“I know. I’m just messing with you,” Avery said, pushing playfully at my shoulder. “It’s just that you get this look in your eyes when you talk about him.”

“I admire him. For hanging in there. Trying to make it through. And on a very basic level, I understand him.” I turned toward my dresser and located the family photo I had placed there. “Because of Christopher.”

“I can understand why you’d have a connection with this guy. And it sounds like you’re helping him,” she said, slipping into her thong sandals.

“My supervisor said that some callers will affect us more than others because our own experiences or emotions might register in some way. The important thing is to keep a level head and use our familiarity to help them.”

“Makes sense.” Avery shrugged. “You should feel proud of yourself. You’re going to make a great psychologist someday.”

“Thanks. I hope so.” I picked my phone off my side table and sat back down on the bed.

“Speaking of Christopher,” Avery said and then cringed, “how did Mom and Dad take the news about Joel?”

“You know, they were pretty cool about it,” I said, scrolling through my messages.

I finally told my parents the night of the dinner, after all of our guests had left the house. And after my amazing kiss with Quinn. I didn’t know why I thought they’d be upset. It was me who had held on to that connection Joel had with Christopher.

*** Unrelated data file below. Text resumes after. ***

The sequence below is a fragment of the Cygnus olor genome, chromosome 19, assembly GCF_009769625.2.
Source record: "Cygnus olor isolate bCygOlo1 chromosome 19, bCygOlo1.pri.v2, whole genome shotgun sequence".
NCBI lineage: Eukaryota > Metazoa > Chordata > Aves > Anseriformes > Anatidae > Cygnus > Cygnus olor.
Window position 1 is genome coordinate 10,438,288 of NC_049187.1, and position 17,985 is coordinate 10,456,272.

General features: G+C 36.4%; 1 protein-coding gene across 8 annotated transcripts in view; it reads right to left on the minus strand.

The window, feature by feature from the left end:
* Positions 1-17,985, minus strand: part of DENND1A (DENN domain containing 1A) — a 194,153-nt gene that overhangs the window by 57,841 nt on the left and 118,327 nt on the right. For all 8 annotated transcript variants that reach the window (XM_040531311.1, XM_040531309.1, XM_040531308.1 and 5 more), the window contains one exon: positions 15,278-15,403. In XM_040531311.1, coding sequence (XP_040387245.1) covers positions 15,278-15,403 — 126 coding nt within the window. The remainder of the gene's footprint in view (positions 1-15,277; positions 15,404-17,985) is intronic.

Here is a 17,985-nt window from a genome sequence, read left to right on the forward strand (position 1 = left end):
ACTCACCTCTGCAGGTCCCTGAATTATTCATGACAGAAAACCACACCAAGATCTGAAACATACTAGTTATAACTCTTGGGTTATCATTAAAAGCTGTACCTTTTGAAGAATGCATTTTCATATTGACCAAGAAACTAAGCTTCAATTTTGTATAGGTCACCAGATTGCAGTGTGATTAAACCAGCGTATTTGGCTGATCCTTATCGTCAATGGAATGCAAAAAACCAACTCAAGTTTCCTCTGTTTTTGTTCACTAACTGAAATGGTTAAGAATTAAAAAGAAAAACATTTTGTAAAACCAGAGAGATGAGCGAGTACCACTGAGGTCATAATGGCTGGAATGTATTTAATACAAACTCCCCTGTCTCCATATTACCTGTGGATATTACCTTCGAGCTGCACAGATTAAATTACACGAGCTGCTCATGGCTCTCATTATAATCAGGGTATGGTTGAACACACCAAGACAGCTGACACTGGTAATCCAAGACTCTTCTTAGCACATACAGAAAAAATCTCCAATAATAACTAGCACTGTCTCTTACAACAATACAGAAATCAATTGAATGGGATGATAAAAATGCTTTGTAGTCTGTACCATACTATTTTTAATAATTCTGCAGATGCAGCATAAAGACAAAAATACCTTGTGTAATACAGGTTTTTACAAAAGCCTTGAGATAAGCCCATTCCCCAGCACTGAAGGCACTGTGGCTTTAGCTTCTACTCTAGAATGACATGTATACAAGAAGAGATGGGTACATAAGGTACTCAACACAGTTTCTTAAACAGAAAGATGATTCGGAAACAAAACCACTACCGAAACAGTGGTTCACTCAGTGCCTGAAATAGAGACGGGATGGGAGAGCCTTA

“My father actually looked relieved,” I said. “He said he wasn’t sure if Joel was the kind of guy to settle down with. Wonder what made him say that.”

I could tell Avery was biting her tongue, waiting to say something as she gripped the keys in her hand.

“Out with it, asshead,” I said. “There’s something you want to say about Joel. So get it over with already.”

She moved backward toward the door, her face a map of worry. I knew she had plans with Bennett but she wasn’t going anywhere until she told me what was on her mind. “Please tell me you always used protection?”

“Always. I’m no dummy.” I threw my hands up in frustration. “Why?”

Her back rested against the door. “Something else Nate told Bennett.”

I groaned as my stomach went into a tailspin. What the hell was she about to tell me? Did Joel have a venereal disease that he picked up from one of those girls I’d always wondered about?

“He said that Joel was a pretty big flirt when you weren’t around,” she huffed. “The guy hooked up with different chicks while you were together.”

My head fell into my hands. “How could I have been so stupid?”

I wondered if Quinn knew about Joel, too. I must have looked like an idiot. Why hadn’t I listened to my gut? I knew there was something off about our relationship. And now it looked it had never been real.

“Don’t you dare beat yourself up about this! That’s the exact reason why I wasn’t sure whether to tell you.” Avery’s strong voice broke me out of my pity party. She sat down facing me on the bed. “Don’t go blaming yourself about something he’s done. Sure, you were probably too loyal—but he made you believe he was, too.”